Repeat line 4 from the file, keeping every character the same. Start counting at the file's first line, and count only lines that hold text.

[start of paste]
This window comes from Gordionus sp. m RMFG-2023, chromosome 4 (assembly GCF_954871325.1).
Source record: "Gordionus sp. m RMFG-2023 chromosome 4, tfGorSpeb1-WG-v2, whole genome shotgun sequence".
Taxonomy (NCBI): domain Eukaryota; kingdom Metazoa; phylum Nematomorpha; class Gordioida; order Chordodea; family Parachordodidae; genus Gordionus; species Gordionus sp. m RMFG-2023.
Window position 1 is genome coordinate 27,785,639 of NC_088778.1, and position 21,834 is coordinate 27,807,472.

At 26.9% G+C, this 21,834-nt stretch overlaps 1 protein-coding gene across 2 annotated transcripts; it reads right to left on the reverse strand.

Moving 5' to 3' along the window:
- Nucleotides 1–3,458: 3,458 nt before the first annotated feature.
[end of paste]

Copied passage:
Window position 1 is genome coordinate 27,785,639 of NC_088778.1, and position 21,834 is coordinate 27,807,472.